New Video: Rising British Indie Electro Pop Duo NOPRISM Release a Cinematically Shot Surreal Visual for Anthemic New Single

With the release of singles like “Pieces” and “House of Smith” which have amassed over 150,000 Spotify streams combined, the rising, Newcastle-based indie electro pop duo NOPRISM — Andrew Young and Mark Nelson — have quickly and firmly established a sound that’s indebted to mid-to-late 80s New Wave and house music. “Pieces” and “House of Smith” have received airplay on BBC Music Introducing and have been playlisted by XS Manchester‘s Evening Show — and adding to a growing profile, “Happiness” was championed by Duran Duran’s Simon LeBon and featured on E4’s Made in Chelsea.

Continuing on the momentum of last year, the duo begin 2021 with “Pantherbeat,’ an arena friendly club banger, centered around aggressive synth arpeggios, punchy and thumping beats and a rousingly anthemic hook. Certainly, if you’re a child of the 80s, “Pantherbeat” will bring nostalgic longing for Dead or Alive, New Order, Frankie Goes to Hollywood, Pet Shop Boys, and others — but while possessing a slick, modern production.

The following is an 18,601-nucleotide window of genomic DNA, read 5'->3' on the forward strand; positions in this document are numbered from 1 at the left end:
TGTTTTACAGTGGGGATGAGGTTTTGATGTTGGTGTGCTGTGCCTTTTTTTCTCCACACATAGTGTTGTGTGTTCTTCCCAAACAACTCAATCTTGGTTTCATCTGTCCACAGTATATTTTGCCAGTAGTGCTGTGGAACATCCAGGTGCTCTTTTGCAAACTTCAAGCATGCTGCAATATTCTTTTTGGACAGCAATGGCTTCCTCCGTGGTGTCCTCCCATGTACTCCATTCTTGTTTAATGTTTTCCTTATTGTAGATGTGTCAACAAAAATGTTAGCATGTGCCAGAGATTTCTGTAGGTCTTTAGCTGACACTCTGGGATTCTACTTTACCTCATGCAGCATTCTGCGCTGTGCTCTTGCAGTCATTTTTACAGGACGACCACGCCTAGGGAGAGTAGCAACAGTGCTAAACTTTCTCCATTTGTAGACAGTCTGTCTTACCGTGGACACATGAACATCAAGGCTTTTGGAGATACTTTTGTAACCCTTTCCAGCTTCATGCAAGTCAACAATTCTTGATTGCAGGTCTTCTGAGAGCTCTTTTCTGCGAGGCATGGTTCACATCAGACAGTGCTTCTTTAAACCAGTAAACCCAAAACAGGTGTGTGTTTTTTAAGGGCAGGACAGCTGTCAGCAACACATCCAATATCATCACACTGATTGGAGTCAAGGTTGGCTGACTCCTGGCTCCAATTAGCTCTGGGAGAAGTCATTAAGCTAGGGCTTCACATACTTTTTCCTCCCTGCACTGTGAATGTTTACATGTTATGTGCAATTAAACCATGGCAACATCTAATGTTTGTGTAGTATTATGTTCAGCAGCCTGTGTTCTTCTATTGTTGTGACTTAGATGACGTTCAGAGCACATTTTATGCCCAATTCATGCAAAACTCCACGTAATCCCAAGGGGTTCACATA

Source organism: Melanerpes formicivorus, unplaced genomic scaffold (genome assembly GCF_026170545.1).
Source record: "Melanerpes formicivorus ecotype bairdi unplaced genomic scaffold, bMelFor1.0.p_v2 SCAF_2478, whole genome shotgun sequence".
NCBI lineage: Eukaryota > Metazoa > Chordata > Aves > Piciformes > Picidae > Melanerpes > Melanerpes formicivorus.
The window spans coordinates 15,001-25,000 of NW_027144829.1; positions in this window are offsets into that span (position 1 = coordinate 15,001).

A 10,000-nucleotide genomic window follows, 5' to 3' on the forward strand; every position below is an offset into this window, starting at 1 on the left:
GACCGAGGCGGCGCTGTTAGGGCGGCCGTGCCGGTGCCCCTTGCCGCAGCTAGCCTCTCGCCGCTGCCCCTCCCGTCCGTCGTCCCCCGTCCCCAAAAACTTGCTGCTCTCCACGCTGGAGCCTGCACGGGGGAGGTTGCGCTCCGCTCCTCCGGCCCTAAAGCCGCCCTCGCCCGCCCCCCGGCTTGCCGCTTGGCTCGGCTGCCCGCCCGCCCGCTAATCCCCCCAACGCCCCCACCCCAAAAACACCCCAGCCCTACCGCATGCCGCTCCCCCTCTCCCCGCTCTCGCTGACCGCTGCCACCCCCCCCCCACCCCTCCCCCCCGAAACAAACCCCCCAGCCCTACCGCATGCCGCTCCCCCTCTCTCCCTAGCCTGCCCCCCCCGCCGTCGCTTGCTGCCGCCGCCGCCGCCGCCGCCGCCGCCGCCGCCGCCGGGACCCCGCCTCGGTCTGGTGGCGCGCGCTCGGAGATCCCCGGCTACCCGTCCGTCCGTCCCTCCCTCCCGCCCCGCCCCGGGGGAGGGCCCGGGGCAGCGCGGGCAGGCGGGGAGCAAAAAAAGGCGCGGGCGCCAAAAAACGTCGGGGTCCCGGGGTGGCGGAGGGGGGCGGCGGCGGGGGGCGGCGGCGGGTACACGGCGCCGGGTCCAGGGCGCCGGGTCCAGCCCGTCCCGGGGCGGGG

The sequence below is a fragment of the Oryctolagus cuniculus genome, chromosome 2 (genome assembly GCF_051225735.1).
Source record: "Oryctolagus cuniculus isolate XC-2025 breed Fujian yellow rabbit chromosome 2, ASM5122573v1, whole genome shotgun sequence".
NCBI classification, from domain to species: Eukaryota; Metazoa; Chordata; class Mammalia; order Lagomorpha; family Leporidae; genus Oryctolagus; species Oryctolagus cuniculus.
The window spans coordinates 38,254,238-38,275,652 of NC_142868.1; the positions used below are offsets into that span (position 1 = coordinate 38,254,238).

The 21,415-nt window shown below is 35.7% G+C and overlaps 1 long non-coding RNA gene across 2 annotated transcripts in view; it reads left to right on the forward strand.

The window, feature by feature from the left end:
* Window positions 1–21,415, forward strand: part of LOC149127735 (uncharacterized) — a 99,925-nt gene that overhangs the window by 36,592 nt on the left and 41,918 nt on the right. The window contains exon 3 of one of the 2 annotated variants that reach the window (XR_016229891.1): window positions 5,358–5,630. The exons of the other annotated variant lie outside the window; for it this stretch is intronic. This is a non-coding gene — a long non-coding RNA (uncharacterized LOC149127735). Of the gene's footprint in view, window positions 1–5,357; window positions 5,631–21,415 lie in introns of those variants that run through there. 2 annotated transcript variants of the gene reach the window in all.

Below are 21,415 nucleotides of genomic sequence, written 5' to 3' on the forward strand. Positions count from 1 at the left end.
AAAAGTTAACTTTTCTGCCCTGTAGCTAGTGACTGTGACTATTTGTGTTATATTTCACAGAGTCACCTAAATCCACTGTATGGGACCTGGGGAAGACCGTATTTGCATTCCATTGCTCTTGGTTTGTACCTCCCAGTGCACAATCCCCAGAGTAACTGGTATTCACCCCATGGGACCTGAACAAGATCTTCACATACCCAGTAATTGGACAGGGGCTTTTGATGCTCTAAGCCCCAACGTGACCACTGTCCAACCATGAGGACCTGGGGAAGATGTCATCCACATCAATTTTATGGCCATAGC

“’Pantherbeat,’ is actually the first song written by the band when we first began writing last year, and now feels like the right time to release it,” NOPRISM’s Andrew Young explains in press notes. “It’s main lyric ‘You’ve gotta have faith’ sounds pretty apt right now, even though it wasn’t an intentional statement. It’s about the onset of a headrush… when the next high is about to kick in, or when the needle is about to drop on a big record. That brief moment of expectation and euphoria.”

Centered around gorgeous and cinematically shot black and white footage shot by Russian videographer Cottonbro, the recently released video for “Pantherbeat” follows a lean and tattooed boxer training for a big fight with a monastic-like dedication.In a surreal and feverish twist, the big fight turns into a pulsating night club — with the spectators, including bored family and friends dancing to the thumping banger while the two boxers fight. “We’ve used his [Cottonbro’s] footage for each release so far as it has a strange otherworldly feel to it, and we take multiple clips to piece together some kind of loose story which is told alongside the song. The videos have very much become part of the aesthetic of each release.”